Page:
Mental Health: More Exercise, Less Drugs

Trevon Muhammad June 1, 2015 0

Experts say GP’s are too quick to prescribe drugs to treat depression

According to new research, GP’s are 46 times more likely to prescribe anti-depressant drugs than safer and medically proven alternatives such as Exercise.

A recent survey conducted on behalf of Nuffield Health, a healthcare charity, found that 1% of people who visited their doctor with low mood or anxiety complaints were told to exercise while 46% were prescribed anti-depressants.

Nuffield Health medical director Dr Davina Deniszcyc has called on all GP’s to become less reliant on anti-depressants to avert what she calls the “ticking mental health time bomb in the UK.”

“The compelling evidence that physical activity can play an important role in both treating and alleviating early symptoms of mental ill health isn’t sufficiently filtering through to front line and primary care services,” she said.

“Nuffield Health is calling for all GPs to treat mental health as they would any other condition that can benefit from treatment with exercise – like chronic heart disease, diabetes and obesity for example.”

The study also revealed increases in early indicators of depression, with 44% of respondents experiencing regular anxiety, a 33% increase since the 2008 recession and low mood also rising from 31% to 39%. Last year, British workers were found to be the “most depressed in Europe” with 26% being diagnosed with the condition while this year a third of unemployed young people were reported to be suffering with depression.

Numerous studies have shown exercise to have positive effects on the brain

However numerous recent studies have found links between exercise, mental wellbeing and brain function.  Researchers at the University of Toronto analysed 26 years’ worth of studies and concluded even low levels of exercise such as gardening or walking for as little as 20 minutes a day were helpful in overcoming depression. 25 of the 30 studies analysed found exercise to have a significant effect on mental wellbeing.

“If you’re not physically active, you should start” says George Mammem, co-author of the study which was published in the American Journal of preventive medicine. “We usually think of exercise in terms of weight and how we look, but it’s also a way to maintain mental health far into the future.”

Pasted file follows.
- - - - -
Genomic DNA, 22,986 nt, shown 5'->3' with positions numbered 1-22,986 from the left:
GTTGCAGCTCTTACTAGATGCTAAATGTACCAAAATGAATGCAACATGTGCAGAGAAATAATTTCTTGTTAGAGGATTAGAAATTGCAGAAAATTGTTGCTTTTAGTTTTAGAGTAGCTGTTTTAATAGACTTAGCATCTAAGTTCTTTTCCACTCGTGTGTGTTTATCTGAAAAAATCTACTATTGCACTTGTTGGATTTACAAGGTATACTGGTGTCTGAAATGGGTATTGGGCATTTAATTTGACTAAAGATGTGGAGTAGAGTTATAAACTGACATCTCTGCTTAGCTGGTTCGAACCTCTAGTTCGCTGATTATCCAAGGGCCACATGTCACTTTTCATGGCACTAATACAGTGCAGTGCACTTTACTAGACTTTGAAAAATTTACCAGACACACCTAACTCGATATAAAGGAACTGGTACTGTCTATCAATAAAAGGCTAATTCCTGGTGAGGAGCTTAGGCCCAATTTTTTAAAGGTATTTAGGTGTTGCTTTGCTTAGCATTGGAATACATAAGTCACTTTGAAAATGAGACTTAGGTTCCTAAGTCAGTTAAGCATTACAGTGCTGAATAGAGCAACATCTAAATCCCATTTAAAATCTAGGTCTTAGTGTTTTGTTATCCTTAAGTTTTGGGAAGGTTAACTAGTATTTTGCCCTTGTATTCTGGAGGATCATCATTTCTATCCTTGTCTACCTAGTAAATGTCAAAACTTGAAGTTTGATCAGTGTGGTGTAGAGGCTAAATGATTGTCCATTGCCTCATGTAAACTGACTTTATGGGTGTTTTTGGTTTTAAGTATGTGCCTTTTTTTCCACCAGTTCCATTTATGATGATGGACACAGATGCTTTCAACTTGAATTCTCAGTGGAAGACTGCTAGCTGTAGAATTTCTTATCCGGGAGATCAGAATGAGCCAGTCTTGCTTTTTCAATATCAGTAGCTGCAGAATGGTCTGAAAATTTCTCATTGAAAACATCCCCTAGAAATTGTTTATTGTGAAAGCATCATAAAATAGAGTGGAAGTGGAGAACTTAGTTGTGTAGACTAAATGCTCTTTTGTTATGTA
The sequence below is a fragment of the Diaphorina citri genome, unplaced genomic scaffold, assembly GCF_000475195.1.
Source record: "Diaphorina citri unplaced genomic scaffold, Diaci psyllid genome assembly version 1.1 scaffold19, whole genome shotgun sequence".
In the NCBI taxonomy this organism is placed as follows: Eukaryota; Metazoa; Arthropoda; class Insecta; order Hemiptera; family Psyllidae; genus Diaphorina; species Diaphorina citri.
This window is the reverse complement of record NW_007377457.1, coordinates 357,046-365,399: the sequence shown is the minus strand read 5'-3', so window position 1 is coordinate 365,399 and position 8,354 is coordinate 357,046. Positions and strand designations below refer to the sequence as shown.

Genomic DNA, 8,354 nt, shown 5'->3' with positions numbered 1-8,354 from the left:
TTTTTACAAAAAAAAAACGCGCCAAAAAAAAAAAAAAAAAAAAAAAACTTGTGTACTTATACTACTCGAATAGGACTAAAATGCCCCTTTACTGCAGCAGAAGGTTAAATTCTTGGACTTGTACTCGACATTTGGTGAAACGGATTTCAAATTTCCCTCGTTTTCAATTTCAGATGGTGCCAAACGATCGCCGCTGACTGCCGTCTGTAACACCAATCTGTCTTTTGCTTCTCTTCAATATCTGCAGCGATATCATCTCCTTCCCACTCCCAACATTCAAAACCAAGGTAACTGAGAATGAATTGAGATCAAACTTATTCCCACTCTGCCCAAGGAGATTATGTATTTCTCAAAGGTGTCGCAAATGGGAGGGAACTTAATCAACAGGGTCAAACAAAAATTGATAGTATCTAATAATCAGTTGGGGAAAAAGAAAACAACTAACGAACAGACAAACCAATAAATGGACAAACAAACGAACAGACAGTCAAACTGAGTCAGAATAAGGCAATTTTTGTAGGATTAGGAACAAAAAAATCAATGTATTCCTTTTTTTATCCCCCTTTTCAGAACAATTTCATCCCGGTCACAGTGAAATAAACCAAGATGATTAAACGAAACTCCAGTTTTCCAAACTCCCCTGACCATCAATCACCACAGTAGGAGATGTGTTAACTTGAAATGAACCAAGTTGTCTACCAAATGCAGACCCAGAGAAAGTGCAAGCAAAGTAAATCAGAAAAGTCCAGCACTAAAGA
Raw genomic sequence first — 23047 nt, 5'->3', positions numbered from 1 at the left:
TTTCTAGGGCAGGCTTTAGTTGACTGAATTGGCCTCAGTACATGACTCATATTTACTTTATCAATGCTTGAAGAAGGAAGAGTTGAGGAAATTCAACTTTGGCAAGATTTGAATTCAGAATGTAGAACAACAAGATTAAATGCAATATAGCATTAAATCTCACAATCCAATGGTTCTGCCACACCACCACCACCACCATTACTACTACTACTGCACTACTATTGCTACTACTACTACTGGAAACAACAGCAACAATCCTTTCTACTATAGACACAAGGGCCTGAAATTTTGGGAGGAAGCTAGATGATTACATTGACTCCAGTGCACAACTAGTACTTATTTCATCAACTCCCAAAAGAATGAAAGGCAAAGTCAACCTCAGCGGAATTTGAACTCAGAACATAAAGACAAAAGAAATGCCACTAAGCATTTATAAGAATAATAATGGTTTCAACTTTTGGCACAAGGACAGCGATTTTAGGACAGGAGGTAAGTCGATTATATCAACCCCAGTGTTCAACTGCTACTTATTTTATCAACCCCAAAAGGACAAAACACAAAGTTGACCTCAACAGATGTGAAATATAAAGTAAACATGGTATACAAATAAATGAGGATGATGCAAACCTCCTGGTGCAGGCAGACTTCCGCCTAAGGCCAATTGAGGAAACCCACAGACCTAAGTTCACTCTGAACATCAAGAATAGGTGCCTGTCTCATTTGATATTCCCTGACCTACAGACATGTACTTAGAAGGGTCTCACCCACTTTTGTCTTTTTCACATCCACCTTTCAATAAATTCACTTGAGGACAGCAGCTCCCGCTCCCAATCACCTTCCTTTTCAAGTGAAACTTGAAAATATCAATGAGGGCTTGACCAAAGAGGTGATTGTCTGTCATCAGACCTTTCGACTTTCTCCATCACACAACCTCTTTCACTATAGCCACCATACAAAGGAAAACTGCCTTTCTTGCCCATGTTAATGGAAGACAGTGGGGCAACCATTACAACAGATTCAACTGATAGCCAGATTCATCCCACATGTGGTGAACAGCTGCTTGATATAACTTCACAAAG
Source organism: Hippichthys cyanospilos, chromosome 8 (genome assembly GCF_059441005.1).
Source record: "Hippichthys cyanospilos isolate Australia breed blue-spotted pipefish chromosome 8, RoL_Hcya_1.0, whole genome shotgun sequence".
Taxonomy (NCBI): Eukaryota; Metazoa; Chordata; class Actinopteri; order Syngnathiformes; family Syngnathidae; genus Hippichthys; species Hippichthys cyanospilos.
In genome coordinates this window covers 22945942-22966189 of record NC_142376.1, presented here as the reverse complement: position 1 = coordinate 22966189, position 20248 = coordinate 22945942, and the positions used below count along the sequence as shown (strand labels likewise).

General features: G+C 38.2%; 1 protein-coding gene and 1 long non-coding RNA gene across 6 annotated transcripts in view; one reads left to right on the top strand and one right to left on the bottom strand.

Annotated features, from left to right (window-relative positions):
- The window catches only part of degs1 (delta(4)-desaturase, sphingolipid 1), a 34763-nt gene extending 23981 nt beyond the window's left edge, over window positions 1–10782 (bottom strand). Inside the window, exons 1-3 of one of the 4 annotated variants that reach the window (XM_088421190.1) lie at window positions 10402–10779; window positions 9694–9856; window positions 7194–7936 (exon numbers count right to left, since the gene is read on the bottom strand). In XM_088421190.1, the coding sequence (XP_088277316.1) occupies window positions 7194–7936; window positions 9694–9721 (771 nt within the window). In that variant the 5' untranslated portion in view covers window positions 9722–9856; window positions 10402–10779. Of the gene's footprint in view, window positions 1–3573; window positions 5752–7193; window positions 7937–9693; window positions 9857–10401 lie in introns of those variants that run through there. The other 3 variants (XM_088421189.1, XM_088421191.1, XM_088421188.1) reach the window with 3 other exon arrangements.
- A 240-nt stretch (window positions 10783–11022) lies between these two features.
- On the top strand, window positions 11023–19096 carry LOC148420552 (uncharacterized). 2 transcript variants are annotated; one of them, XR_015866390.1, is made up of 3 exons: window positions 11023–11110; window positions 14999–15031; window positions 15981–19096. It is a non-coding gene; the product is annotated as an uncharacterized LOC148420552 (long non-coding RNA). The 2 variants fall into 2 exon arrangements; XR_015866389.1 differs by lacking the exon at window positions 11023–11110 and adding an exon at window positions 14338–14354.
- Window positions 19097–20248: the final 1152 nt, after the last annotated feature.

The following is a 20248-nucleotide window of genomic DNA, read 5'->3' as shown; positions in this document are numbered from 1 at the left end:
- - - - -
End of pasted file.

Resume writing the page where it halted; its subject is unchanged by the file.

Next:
A separate study published by in the British Medical Journal University researchers from Bristol and Scotland found that moderate to vigorous exercise improved teenagers academic performance.  The study which tracked the long term health of 14000 children indicated that the more intensive the exercise taken, the greater the impact on test results.

Other studies have discovered that exercise stimulates the growth of new brain nerves especially the hippocampus, the area of the brain closely linked to learning and memory whilst preserving existing brain cells.

Meanwhile, possible side-effects of Anti-depressant drugs has also caused concern. Last year GP’s were warned to lower the maximum dose of the UK’s most widely prescribed antidepressant, Citalopram, for all patients studies suggested it caused  heart problems which could result in sudden death. In 2011 more than 43 million prescriptions for antidepressants were filed and numerous medical professional have called for increased caution in their distribution.

In response to Nuffield Health’s findings Beth Murphy, Head of Information at the mental health charity Mind  said prescription drugs were often used because there were long waits for talking therapies.

“Mind has found that people who do regular exercise or take part in ecotherapy activities such as gardening can improve their mental well-being and reduce feelings of depression,” she said.

“We urge health professionals to take alternatives such as exercise seriously and consider a range of treatments that offer more choice for individuals.”

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